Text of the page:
Does anyone know about credentials to work onboard a Honduras registered ship. I have not been able to find anything about their endorsements or whatever. Are my US credentials good just as they stand?
have not talked to a Honduras company…the companies of other flag states that I have talked to require a “certificate of competency” based primarily on your STCW…they are pretty strict about what STCW endorsements you have…reluctant to consider any of the BS about what is “inherent or implied” to the document as the USCG has always fed us…Vanautu still requires that the company “buy” your license.
**example…if you are rated II/2-master/Chief Mate-management who needs to work as II/1-OICNW/Mate-operational or II/4-RFPNW/AB-support…the endorsements of II/1 and II/4 should to be [B]PRINTED[/B] on the MMC…otherwise companies of other flag states maybe reluctant to employ you…the comment that STCW endorsements are “implied and inherent” to the document doesn’t “float” and is suspect!!
Same with Marshall Islands. You must apply through an agent. Which in my case is the company crewing agent. They issue a Certificate of Equivalent Competency, based on your US license. It is possible to get a Marshall Islands license by testing. We had an engineer do that because he lost his US license.
Used to be (pre-STCW) you could buy an Unlimited Masters license from Honduras at the Miami consulate. Those days may be gone. You may try calling them. There Miami address and number are:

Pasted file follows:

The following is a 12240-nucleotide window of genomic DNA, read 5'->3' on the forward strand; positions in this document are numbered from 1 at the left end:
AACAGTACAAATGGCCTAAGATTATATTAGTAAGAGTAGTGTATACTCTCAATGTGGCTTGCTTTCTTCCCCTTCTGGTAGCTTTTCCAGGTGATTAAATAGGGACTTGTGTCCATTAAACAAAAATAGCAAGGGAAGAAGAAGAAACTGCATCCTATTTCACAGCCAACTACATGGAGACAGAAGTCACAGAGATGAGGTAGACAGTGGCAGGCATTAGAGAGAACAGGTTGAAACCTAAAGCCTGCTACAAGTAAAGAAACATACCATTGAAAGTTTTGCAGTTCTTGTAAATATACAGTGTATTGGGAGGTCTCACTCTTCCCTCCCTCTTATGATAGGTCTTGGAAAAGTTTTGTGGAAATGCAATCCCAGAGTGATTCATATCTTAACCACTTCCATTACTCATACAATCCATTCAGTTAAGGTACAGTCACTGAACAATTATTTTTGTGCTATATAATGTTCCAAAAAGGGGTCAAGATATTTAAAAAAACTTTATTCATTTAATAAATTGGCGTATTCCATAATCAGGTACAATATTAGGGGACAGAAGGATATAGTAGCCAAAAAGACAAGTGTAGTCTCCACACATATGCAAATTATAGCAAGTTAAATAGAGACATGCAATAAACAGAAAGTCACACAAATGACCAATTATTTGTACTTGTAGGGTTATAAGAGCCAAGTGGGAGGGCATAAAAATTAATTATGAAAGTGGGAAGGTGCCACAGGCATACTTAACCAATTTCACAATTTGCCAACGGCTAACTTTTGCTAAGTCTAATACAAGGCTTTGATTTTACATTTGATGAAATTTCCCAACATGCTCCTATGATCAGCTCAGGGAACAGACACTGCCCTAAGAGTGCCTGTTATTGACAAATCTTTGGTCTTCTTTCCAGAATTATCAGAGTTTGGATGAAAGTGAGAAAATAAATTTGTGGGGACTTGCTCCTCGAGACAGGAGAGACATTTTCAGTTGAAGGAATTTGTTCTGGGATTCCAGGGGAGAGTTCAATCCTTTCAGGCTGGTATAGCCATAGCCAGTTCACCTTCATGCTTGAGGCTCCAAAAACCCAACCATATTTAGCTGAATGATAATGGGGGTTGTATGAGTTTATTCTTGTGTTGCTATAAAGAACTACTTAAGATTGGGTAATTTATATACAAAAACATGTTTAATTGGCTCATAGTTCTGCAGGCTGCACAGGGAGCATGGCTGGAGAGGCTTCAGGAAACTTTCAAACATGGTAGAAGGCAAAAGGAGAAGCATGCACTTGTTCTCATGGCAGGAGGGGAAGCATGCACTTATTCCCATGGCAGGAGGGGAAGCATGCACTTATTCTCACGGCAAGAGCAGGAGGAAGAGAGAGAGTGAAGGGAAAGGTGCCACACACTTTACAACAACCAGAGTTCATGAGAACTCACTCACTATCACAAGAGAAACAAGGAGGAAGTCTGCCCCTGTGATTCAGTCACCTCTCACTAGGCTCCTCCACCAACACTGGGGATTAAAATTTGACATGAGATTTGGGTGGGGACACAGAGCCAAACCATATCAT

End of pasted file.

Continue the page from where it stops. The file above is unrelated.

7171 Coral Way, Suite 309
Miami, FL 33155
[I][quote=CaptAndrew;22317]…Are my US credentials good just as they stand?[/quote][/I]
Pr4obably not. Generally mariners have to hold an STCW document issued by the flag of the ship. Many countries simply “endorse” another countruy’s certificate, they will issue the document based on your holding a similar one from a country on the IMO “white list.” This is probably the case with Honduras. Try the IMO web site www.imo.org to find contacts for Honduras.
Upper Nav bar 2nd from left, Maritime Group drill down to Honduras Maritime Bureau; Crew Documentation; Certification of endorsements
Obtaining a flag state endorsement is usually the simplest and cheapest way to proceed. If at all possible try to avoid the CeC or certificate of equivalent competence route as it can be far more involved and much more expensive than the edorsement route. Also keep in mind that the US “lower level” license system may or may not have any equivalent in the rest of the world and this is part of what lies behind the imposition of the new (to us) STCW changes. Red Ensign Group and Central American maritime authorities are usually happy to work with those seeking an endorsement and the application with fee seems to make things go fairly smoothly. In many cases, all that is required to sail is the official acknowledgement of receipt for the application. Now that the USCG has joined the electronic age and certificates can be checked online the process should be much quicker than before.
Keep in mind too that many of the authorities require employment on national flag vessels or the application to be made by the employer. I don’t know why that is the case but that’s the way it is, as much as I want that Mongolian chief engineer’s ticket to put on my wall I don’t want it badly enough to go work on a Mongolian ship.
Marshall Islands info: http://www.register-iri.com/content.cfm?catid=15#sicd Look down the page to MI-105 application for endorsement, and MI-273 for the seaman’s book. You do not have to use an agent, you can walk in, mail in, or electroncally submit the application. The folks at the MI office are very good at their jobs and are easy to work with.